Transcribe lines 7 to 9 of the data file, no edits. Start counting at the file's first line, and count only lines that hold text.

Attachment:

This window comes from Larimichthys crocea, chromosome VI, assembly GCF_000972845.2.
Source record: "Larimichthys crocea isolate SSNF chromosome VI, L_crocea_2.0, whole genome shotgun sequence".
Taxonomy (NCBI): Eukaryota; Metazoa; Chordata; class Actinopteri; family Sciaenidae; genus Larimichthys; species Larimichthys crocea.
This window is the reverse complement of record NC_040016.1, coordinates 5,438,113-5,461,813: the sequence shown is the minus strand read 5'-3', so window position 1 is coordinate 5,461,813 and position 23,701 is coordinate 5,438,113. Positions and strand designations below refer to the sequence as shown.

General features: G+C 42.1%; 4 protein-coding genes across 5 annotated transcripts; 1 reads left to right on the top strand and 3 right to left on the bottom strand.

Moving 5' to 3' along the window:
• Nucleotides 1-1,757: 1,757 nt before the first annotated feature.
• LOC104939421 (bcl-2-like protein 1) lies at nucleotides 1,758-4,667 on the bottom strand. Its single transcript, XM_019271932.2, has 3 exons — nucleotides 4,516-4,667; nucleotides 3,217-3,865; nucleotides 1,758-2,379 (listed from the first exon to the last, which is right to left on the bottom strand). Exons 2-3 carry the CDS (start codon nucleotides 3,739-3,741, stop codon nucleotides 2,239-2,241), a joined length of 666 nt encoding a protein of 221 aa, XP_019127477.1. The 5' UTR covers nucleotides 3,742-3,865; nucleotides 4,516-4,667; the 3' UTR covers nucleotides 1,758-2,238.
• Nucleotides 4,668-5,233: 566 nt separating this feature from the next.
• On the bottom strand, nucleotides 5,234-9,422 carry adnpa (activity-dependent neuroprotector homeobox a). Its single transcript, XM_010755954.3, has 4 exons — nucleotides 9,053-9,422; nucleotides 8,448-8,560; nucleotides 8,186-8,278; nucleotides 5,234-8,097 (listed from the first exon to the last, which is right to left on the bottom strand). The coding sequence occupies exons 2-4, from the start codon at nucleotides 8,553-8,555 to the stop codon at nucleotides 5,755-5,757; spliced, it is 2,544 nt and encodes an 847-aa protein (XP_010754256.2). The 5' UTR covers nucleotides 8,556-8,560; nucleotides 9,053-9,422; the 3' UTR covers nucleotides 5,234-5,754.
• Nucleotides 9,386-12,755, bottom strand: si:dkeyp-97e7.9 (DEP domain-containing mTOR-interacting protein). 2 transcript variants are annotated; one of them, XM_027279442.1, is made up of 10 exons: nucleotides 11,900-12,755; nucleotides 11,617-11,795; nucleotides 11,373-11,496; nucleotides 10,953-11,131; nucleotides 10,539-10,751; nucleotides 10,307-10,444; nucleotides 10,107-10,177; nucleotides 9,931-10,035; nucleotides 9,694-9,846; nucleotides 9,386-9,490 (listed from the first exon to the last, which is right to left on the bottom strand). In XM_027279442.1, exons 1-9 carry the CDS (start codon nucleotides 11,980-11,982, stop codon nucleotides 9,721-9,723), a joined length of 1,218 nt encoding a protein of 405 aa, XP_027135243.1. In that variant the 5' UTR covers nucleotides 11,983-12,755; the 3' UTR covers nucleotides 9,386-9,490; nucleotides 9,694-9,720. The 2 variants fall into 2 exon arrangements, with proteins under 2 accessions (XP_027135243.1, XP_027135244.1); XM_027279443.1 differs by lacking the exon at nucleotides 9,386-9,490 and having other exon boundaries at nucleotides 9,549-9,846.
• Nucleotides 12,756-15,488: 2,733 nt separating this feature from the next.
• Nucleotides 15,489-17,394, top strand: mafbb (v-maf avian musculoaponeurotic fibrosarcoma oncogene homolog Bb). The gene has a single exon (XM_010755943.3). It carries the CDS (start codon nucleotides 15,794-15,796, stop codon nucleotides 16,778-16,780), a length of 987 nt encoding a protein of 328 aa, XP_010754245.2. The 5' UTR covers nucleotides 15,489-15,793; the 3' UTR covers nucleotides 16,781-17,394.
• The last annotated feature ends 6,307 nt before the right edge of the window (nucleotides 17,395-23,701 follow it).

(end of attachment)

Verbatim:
• Nucleotides 1-1,757: 1,757 nt before the first annotated feature.
• LOC104939421 (bcl-2-like protein 1) lies at nucleotides 1,758-4,667 on the bottom strand. Its single transcript, XM_019271932.2, has 3 exons — nucleotides 4,516-4,667; nucleotides 3,217-3,865; nucleotides 1,758-2,379 (listed from the first exon to the last, which is right to left on the bottom strand). Exons 2-3 carry the CDS (start codon nucleotides 3,739-3,741, stop codon nucleotides 2,239-2,241), a joined length of 666 nt encoding a protein of 221 aa, XP_019127477.1. The 5' UTR covers nucleotides 3,742-3,865; nucleotides 4,516-4,667; the 3' UTR covers nucleotides 1,758-2,238.
• Nucleotides 4,668-5,233: 566 nt separating this feature from the next.